Dear Marc Benioff, You’re Wrong on Email
Dave Hendricks is COO at LiveIntent, an advertising platform that monetizes email. Follow him on Twitter @davehendricks.
First, I want to apologize for not being able to see you in person at CES in Vegas this week. I got an email about it, though, so now I know what you’re up to.
I used to think that I agreed with you on pretty much everything about business and marketing — at least those things that you said in the press since we both left Oracle in the late-’90s. Anyone who knows me knows that I am a big fan of Salesforce.com. I was an early adopter, and I drank the Kool-Aid. When I was running my first sales organization, I needed a tool for managing all the data that we were generating and collecting. Salesforce was that tool. You and your team did a great job.
Here’s my problem. I see you used your well-deserved stage time at CES to deliver this head-scratcher: “How are you connected with your customer, your partners, your employees. Email? Those days are over.” I have to be honest; you broke my heart a little.
Deep down, I know that you weren’t being serious. Why? I know that every time I try to log into you and chatter, you ask me for my email address. It’s like it’s the only thing that you care about. You don’t care about my Twitter handle; you don’t care about my Facebook account. You really do care about my email address.
And email is pretty much the only way I hear from you. When someone visits our website — equipped with Web-to-lead forms produced using your code — I get a helpful email alerting me.
But it’s not just a one-way communication. Whenever I want to log something into Salesforce, I’m more likely to do that by BCCing Salesforce in a message to someone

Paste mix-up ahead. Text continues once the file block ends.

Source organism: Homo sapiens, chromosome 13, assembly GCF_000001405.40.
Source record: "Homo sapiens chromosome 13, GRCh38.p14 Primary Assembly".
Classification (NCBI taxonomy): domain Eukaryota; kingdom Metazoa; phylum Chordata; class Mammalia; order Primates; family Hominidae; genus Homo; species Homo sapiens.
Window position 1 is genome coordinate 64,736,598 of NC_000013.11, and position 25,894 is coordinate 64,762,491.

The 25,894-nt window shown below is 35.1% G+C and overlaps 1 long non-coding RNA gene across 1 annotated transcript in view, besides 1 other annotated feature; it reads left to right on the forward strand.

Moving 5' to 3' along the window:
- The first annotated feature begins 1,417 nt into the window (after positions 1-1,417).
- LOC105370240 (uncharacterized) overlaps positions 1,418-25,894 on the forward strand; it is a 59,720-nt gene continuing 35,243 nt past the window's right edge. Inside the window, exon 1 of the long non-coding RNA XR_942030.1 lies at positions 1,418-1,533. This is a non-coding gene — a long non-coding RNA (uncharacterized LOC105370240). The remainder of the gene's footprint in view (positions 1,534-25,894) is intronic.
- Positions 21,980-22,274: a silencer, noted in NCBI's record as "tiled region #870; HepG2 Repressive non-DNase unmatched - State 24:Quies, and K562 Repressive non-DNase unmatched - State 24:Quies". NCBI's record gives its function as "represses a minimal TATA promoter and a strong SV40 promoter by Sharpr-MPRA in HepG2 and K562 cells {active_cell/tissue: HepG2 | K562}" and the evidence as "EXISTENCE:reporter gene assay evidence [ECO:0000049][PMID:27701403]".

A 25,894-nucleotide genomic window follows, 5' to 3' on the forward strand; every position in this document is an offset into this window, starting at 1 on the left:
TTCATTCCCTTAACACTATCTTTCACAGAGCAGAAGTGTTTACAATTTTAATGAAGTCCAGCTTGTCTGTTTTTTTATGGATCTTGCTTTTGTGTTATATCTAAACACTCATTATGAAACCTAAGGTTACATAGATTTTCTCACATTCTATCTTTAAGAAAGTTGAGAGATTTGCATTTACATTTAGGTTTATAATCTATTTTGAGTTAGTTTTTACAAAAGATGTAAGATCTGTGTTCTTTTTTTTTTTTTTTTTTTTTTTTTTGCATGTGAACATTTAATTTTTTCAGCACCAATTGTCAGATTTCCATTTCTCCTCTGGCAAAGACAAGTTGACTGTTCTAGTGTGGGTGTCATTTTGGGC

else. I always do this on the sly, since I don’t always want the other person to know that I’m including you in the conversation. Of course, the email address is the primary key to this process. Who runs their B2B business on social media?
I know you respond to email. I’ve sent them to you, and you’ve answered. Sure, I’ve used Twitter DMs to reach you, too. But when it’s been important, I’ve always been able to reach you the same way that I’ve been able to for over a decade, via email. That kind of direct connection is the at the heart of CRM.
Now I know that you have a new friend, a new Buddy Media if you will, and it’s more outwardly social. But as we all know, when the curtain is pulled back, email is social
media’s secret weapon. Your new friend might distract you for a while, but you’ll come back around. I know you will.
Look, I don’t blame you. You want something that’s a little new. Who doesn’t?
All I ask is to take back what you said. You know that our email relationship is strong. We’ve been doing it this way for years. There might be something new on the scene, but that doesn’t mean that the basis of our relationship is dead. It’s not. If you want to catch up and talk about how you can fix the way your technology uses email, drop me a line.
But Marc, don’t bother looking for me on Facebook. I’m not there much, but I do love
Instagram. But if you email me, I can promise you I’ll be very responsive. And it’ll just be between us.
Member ExclusiveFountain of youth: Meet 7 young founders transforming media
Media isn’t for the faint of heart, especially these days. But don’t tell that to these seven young founders.
‘Opening the paywall is not an option’: Schibsted sees subscriptions mini-boom
The Nordic publisher sold twice as many subscriptions the past two weeks compared to the period's previous two weeks.
‘Everyone feels the pain’: Major digital publishers enact pay and benefits cuts to stanch the bleeding
Several publishers have begun announcing their pay cuts and furlough plans as ad revenue continues drying up. Seeing patterns from previous recessions, former media execs explain why these cost controls are only temporary fixes.
SponsoredThree strategies for growing publisher revenue without third-party cookies
Up to 40 percent of browser inventory is already cookieless, giving publishers, marketers and their technology partners an opportunity to build a new and better digital ecosystem.
How entertainment publishers are adapting their coverage
Coronavirus may have upended Bustle Digital Group's, People's and BuzzFeed's editorial schedules, but now the publishers creating new franchises out of the pandemic.
With ad rates falling, Snopes can’t keep up with coronavirus misinformation
Snopes had a 50% increase in traffic over the past 30 days, but dwindling ad revenue and a lack of resources is preventing the company from staffing up to combat coronavirus misinformation.